dmckenna [at] oeb.harvard.edu
Or, contact Duane at the University of Memphis, where he is now Assistant Professor of Biology
Duane McKenna and Brian Farrell. 2009. Beetles (Coleoptera). Pp. 278–289 in The Timetree of Life, (S. B. Hedges and S. Kumar, Eds.). Oxford University Press. (in publication)
My research is broadly focused on the evolution of ecological and taxonomic diversity in continental tropical landscapes, with particular emphasis on herbivorous insects (especially beetles).
Ongoing studies explore the ecological and evolutionary radiation of Cephaloleia beetles (Chrysomelidae: Cassidinae), the taxonomy of Cephaloleia and other members of the tribe Cephaloleiini, phylogenetics of the beetle subfamily Cassidinae (tortoise beetles), and the phylogeny of beetles. I am especially interested in insect macroevolution in relation to major biotic, climatic, and tectonic events (e.g., the emergence of various pollination syndromes, the Cretaceous-Paleogene bolide impact, the Paleocene-Eocene thermal maximum, Pliocene bridging of the Isthmus of Panama, etc.), and the study of other largely terrestrial evolutionary radiations.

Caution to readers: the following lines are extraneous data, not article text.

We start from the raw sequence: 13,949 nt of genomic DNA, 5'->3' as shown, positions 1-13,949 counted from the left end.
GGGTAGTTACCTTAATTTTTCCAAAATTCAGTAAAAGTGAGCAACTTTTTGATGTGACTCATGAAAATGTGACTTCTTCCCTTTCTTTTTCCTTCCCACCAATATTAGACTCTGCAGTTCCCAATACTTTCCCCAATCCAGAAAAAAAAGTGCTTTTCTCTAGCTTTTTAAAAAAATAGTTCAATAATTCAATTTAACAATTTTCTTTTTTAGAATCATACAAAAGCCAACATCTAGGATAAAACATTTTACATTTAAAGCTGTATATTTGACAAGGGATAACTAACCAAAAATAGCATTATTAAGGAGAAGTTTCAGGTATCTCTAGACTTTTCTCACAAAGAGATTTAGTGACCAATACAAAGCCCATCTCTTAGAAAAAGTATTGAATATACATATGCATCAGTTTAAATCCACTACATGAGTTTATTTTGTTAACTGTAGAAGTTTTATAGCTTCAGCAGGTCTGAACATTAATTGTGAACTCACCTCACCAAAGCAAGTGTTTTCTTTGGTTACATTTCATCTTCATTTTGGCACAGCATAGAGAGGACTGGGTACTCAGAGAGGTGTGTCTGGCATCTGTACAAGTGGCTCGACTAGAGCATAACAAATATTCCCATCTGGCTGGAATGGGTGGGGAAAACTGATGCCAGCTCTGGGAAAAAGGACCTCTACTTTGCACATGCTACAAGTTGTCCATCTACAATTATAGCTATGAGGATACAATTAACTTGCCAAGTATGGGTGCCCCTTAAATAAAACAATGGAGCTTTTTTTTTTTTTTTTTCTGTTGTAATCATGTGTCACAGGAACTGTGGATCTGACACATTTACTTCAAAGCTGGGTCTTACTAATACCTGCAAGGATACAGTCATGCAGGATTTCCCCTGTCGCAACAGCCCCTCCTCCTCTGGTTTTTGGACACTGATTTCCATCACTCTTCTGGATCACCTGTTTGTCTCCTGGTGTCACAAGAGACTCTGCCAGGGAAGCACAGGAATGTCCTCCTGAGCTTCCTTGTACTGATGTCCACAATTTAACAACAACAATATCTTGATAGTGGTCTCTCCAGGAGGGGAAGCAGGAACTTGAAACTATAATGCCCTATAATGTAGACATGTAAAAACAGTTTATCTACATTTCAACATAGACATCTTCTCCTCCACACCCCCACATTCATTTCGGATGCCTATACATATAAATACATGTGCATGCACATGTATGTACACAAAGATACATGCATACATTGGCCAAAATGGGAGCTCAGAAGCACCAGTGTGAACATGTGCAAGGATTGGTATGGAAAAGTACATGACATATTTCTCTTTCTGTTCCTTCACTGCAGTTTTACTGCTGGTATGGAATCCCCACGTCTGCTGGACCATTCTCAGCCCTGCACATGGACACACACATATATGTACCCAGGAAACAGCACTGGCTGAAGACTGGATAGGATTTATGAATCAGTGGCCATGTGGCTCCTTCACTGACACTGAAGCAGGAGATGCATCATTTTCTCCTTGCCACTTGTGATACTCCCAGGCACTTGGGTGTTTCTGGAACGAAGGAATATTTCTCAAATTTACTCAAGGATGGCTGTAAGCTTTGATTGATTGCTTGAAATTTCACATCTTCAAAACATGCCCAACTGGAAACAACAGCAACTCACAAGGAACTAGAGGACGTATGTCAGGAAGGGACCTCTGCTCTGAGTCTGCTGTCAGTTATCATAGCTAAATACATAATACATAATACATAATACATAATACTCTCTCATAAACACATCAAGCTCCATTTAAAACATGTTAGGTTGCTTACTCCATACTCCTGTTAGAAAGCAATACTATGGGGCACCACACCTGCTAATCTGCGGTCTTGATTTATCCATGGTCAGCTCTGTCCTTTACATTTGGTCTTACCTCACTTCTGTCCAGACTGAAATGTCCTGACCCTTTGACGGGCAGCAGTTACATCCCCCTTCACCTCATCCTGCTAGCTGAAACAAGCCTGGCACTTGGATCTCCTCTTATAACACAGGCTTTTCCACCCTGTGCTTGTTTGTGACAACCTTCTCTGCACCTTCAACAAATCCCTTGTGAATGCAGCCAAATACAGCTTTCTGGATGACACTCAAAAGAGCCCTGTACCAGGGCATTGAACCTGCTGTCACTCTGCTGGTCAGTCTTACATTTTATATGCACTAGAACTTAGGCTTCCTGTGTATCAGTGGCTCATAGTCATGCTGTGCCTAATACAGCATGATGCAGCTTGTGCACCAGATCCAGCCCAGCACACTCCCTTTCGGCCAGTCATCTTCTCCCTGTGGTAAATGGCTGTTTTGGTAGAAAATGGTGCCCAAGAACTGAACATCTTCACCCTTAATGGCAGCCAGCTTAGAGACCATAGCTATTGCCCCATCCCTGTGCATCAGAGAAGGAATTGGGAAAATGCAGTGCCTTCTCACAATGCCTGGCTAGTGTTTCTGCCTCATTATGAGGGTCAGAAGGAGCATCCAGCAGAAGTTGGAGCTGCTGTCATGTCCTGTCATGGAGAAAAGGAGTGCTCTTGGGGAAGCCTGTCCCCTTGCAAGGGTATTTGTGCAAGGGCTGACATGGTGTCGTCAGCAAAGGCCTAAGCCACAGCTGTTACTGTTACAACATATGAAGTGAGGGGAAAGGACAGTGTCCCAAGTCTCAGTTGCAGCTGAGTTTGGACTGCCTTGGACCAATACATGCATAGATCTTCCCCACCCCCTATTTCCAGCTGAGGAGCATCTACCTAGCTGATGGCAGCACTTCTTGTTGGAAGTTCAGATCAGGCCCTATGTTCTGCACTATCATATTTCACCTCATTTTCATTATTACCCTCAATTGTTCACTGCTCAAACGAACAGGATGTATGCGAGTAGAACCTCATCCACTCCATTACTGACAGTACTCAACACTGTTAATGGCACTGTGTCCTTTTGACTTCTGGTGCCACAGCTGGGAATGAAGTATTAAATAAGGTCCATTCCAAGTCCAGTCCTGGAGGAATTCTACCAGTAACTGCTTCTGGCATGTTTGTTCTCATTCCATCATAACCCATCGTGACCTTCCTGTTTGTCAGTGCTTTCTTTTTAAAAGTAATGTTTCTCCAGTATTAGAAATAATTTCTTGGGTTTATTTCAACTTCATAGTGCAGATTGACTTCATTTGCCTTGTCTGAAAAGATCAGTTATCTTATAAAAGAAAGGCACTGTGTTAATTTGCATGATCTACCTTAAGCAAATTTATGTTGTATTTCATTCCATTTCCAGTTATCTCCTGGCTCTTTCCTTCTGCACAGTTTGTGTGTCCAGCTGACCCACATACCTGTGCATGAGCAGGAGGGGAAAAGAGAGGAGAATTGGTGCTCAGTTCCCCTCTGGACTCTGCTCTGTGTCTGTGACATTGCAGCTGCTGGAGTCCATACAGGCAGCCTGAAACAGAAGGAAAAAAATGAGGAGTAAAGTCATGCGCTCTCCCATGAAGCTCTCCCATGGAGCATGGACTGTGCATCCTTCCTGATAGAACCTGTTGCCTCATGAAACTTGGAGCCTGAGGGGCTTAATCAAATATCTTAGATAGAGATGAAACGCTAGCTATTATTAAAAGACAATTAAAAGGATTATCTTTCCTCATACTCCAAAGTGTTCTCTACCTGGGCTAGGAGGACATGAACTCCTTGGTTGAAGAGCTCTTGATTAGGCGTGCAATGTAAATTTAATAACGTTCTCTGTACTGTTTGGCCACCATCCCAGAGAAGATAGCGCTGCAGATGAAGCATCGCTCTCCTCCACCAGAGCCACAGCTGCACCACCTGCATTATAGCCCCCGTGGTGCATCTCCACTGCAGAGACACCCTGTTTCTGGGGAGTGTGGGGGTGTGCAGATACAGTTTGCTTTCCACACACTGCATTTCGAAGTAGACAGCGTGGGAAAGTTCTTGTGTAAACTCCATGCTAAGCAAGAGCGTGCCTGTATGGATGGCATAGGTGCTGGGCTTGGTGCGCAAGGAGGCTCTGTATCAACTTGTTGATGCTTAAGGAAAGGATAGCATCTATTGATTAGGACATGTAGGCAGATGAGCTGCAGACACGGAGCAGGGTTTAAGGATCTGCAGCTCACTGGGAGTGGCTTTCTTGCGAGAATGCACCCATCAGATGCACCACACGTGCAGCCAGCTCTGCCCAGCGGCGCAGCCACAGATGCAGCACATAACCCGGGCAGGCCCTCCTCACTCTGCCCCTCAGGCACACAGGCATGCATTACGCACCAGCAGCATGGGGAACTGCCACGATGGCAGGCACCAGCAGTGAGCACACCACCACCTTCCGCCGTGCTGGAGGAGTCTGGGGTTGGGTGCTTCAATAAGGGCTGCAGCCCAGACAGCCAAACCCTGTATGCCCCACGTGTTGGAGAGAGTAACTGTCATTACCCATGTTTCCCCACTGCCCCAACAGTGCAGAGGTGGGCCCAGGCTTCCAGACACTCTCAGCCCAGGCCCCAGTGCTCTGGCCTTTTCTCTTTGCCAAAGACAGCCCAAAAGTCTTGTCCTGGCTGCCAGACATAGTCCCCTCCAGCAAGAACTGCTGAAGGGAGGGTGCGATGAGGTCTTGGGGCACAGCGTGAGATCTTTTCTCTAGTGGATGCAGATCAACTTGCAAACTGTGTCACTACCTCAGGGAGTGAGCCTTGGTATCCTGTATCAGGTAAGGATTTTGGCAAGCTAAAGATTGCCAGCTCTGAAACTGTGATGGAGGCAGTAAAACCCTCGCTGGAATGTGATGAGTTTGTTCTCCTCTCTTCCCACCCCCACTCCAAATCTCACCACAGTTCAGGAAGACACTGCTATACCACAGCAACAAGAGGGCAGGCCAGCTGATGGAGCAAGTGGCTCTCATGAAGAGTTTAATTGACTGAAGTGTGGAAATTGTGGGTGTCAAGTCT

Field studies associated with ongoing work are located primarily in lower Mesoamerica. While I continue to work at established field stations run by the Organization for Tropical Studies and the Smithsonian Tropical research Institute, work in recent years has been focused on other, lesser studied, but extensive wet and humid forests in the region, e.g., southeastern Nicaragua, the Rio San Juan region and La Amistad National Park (Costa Rica), and eastern Panama.